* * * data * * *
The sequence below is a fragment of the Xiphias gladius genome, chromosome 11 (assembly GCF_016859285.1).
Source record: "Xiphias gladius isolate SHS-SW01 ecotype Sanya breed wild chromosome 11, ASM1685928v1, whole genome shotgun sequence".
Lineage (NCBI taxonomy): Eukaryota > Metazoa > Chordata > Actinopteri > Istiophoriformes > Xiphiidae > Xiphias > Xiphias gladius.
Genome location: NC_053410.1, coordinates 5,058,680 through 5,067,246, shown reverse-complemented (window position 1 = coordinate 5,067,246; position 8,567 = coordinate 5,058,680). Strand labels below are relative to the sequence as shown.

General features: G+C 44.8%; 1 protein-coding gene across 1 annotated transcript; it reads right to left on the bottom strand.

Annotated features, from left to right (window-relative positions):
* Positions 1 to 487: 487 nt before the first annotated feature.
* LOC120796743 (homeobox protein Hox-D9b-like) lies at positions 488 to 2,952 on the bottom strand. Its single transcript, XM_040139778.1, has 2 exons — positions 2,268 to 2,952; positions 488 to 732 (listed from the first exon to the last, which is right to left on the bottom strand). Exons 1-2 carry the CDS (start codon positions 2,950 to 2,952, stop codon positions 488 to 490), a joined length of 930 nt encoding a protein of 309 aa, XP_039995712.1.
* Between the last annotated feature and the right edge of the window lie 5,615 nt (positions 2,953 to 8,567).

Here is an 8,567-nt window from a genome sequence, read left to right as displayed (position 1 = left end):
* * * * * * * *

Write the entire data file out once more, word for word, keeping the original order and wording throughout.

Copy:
The sequence below is a fragment of the Xiphias gladius genome, chromosome 11 (assembly GCF_016859285.1).
Source record: "Xiphias gladius isolate SHS-SW01 ecotype Sanya breed wild chromosome 11, ASM1685928v1, whole genome shotgun sequence".
Lineage (NCBI taxonomy): Eukaryota > Metazoa > Chordata > Actinopteri > Istiophoriformes > Xiphiidae > Xiphias > Xiphias gladius.
Genome location: NC_053410.1, coordinates 5,058,680 through 5,067,246, shown reverse-complemented (window position 1 = coordinate 5,067,246; position 8,567 = coordinate 5,058,680). Strand labels below are relative to the sequence as shown.

General features: G+C 44.8%; 1 protein-coding gene across 1 annotated transcript; it reads right to left on the bottom strand.

Annotated features, from left to right (window-relative positions):
* Positions 1 to 487: 487 nt before the first annotated feature.
* LOC120796743 (homeobox protein Hox-D9b-like) lies at positions 488 to 2,952 on the bottom strand. Its single transcript, XM_040139778.1, has 2 exons — positions 2,268 to 2,952; positions 488 to 732 (listed from the first exon to the last, which is right to left on the bottom strand). Exons 1-2 carry the CDS (start codon positions 2,950 to 2,952, stop codon positions 488 to 490), a joined length of 930 nt encoding a protein of 309 aa, XP_039995712.1.
* Between the last annotated feature and the right edge of the window lie 5,615 nt (positions 2,953 to 8,567).

Here is an 8,567-nt window from a genome sequence, read left to right as displayed (position 1 = left end):